Associate Professor Maggie-Lee Huckabee

A leading New Zealand communication disorders researcher has been recognised by the University of Canterbury for her work aimed at improving the health of stroke patients and making financial savings for the health care sector.

  • Maggie-Lee Huckabee Behind monitor with her research

    Maggie-Lee Huckabee - “It is an honour to receive this award but I see it not so much as an award for me, but for me and all the clinicians and hospitals who I have worked with, including postgraduate students. The research programme was a group effort."

UC’s Associate Professor Maggie-Lee Huckabee (Communication Disorders) is a world leader in cough-reflex research and, in recognition of her ground-breaking work, has been awarded UC’s Innovation Medal for 2014.

The Innovation Medal is awarded by the University Council for excellence in transforming knowledge or ideas so they are adopted by the wider community in ways that contribute beneficial value.

“It is an honour to receive this award but I see it not so much as an award for me, but for me and all the clinicians and hospitals who I have worked with, including postgraduate students. The research programme was a group effort,” says Huckabee.

The aim of Huckabee’s research is to help prevent pneumonia in post-stroke and post-surgical patients caused by dysphagia, or swallowing impairment. Her work has led to clinicians across New Zealand changing care protocols.

“If you or I have food that goes down the wrong way — towards the lungs — we produce a strong reflexive cough to protect our airways. This is what keeps us from getting pneumonia. In some patients with swallowing impairment, sensation in the throat is reduced so food can go into the lungs but not produce a protective cough. In this case, the food in the lungs is not cleared and causes an infection, called aspiration pneumonia.
“We used a test known as the ‘cough reflex test’, which very directly irritates the chemo receptors that sit on the vocal folds and produces a very unpleasant, profound cough response. It is a very short test but allows us to directly test the sensory nerve that controls cough and the response to cough.

“We decided to apply this test to our clinical population. We recruited the district health boards across New Zealand and started a clinical trial,” she says.

The original clinical trial began in 2010. It ran for one-and-a-half years and involved a sample of 312 acute stroke patients. The trial found that there were high rates of pneumonia among these patients, and although responses to the cough test predicted risk of pneumonia well, patients continued to get sick. Subsequently, the Dysphagia in Stroke Protocol was developed in response to the outcomes of the first clinical trial as a joint effort between the Canterbury District Health Board (CDHB) and Huckabee’s research team. It gives clinicians clear guidance on how to interpret the cough reflex test and what decisions to make for clinical management. Early research after implementation of the protocol has revealed a significant reduction rate in pneumonia.

In the CDHB catchment alone, the rate of pneumonia for patients who struggled with swallowing following a stoke dropped from 26 percent to 11 percent in a three year period following the implementation of Huckabee’s research results.

Another clinical trial is currently being conducted with the help of the CDHB to further evaluate this clinical protocol.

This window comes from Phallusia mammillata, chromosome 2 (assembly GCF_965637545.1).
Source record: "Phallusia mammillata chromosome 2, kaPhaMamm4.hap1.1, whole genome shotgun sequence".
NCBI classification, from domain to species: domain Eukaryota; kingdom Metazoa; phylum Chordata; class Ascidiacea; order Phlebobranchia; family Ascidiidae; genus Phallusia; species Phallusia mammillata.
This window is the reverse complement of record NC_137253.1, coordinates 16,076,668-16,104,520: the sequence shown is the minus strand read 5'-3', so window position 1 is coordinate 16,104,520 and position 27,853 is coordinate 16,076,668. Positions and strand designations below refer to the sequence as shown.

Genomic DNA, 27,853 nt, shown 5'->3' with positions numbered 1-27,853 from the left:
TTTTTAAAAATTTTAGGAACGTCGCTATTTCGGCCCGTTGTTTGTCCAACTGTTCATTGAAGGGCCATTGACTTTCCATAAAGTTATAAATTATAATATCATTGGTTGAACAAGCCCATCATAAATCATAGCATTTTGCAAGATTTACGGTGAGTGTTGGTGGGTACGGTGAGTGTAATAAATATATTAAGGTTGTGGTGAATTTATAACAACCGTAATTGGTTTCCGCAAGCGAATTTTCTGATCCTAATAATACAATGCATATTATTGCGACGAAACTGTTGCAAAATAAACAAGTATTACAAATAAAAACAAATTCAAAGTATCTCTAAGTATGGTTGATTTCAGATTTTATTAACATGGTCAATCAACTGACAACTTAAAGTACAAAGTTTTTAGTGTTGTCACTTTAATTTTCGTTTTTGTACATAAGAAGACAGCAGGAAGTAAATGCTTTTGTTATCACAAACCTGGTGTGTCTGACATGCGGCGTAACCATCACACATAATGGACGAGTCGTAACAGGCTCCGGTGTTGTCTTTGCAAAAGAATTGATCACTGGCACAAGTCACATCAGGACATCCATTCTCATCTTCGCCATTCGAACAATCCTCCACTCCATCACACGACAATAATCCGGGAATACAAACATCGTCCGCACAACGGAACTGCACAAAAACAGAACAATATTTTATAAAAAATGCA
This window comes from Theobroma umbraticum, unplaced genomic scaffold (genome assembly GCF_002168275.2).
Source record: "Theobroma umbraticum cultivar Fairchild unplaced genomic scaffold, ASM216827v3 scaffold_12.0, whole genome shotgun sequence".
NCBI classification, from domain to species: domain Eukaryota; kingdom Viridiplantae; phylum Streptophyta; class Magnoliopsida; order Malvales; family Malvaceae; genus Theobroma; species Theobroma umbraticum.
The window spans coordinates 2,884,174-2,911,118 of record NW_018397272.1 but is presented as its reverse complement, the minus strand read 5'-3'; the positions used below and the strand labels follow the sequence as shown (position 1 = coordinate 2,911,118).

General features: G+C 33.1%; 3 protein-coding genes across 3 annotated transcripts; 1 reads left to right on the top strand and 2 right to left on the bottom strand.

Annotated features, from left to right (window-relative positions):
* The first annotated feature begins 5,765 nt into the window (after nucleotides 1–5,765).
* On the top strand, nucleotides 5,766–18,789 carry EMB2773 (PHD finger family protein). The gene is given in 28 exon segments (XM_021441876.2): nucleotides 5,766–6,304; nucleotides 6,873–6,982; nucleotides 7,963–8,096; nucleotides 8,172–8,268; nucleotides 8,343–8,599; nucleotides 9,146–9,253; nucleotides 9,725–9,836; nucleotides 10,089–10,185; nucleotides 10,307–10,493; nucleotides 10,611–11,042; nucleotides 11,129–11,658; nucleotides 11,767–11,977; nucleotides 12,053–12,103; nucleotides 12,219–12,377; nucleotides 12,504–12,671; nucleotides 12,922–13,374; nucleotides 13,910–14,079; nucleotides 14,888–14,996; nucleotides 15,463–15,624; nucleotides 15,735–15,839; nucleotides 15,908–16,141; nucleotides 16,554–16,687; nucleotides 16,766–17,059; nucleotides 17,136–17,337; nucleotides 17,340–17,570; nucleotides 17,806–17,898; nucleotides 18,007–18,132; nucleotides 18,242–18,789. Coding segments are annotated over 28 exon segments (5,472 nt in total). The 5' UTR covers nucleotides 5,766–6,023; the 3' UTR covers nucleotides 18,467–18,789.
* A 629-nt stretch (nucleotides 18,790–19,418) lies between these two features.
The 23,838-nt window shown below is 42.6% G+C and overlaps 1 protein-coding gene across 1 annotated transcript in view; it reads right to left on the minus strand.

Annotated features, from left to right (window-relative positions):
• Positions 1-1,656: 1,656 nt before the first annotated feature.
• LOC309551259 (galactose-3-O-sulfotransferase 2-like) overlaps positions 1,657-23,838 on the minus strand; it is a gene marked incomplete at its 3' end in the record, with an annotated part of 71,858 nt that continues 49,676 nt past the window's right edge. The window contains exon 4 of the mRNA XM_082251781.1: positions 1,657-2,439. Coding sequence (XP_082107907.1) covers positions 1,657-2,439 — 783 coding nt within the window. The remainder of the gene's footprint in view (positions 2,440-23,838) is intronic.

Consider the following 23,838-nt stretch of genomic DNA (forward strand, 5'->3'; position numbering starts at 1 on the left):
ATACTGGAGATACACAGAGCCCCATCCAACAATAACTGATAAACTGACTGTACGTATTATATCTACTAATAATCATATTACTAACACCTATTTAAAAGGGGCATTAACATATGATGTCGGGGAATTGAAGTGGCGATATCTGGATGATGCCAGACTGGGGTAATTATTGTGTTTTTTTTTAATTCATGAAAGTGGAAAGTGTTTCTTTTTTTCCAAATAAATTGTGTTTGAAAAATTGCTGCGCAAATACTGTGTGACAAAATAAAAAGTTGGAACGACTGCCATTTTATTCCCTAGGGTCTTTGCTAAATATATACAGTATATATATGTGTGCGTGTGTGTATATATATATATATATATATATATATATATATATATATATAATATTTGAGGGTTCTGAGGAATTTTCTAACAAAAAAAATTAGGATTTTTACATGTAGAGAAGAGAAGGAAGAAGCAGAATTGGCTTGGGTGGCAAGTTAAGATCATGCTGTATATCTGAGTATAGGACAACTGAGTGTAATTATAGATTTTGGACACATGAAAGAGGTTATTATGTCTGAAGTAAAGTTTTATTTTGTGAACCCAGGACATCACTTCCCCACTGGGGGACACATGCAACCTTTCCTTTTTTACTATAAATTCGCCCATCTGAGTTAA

The research also resulted in potential cost savings to the national health system of about $1.4 million. The trial has not only improved patient outcomes and reduced health costs, but has facilitated a culture of research and innovation for frontline clinicians, which is a key priority for the New Zealand Health Research Council.

Huckabee has been at the forefront of setting up the University of Canterbury Rose Centre for Stroke Recovery and Research at St George’s Medical Centre*. The centre is a new state-ofthe- art facility, made possible by the generosity of Shirley Rose, who spent many of her final years tending to the needs of her husband who was affected by a stroke. The centre builds on the successes of the current Swallowing Rehabilitation Research Laboratory.

The recovery of swallowing in patients is complex, but Huckabee says that several approaches can be taken to rehabilitate patients.

“Many of the traditional approaches focus on muscle strengthening. Just as you would strengthen limb muscles in physiotherapy, we target the muscles of swallowing in swallowing therapy. We use various types of biofeedback instruments to help patients monitor, online, how they are swallowing so they can adapt movement patterns for more efficient and safe swallowing. It is all about improving skill and efficiency.

“Neuromodulatory techniques, involving direct manipulation of neural structures, are emerging into research and clinical practice and we are very interested in the development of biomedical technologies that can be used as biofeedback modalities for retraining swallowing. A key component of biomedical technology research in our lab is the development of biofeedback modalities that allow patients in some way to visualise and therefore adapt swallowing in a physiologically meaningful way for recovery.”

Before taking up a position at UC, Huckabee worked as a clinician in acute care and rehabilitation, addressing swallowing disorders.

“I love my academic career, but my biggest achievement isn’t the research I do — it is those individuals that either directly or indirectly benefit from the research. My biggest priority is the patient who isn’t even in the academic institution. We are making improvements for them.

“Behind the patients are the students that work with me and go on to do wonderful things. I am very proud of them too.”

Maggie-Lee Huckabee research profile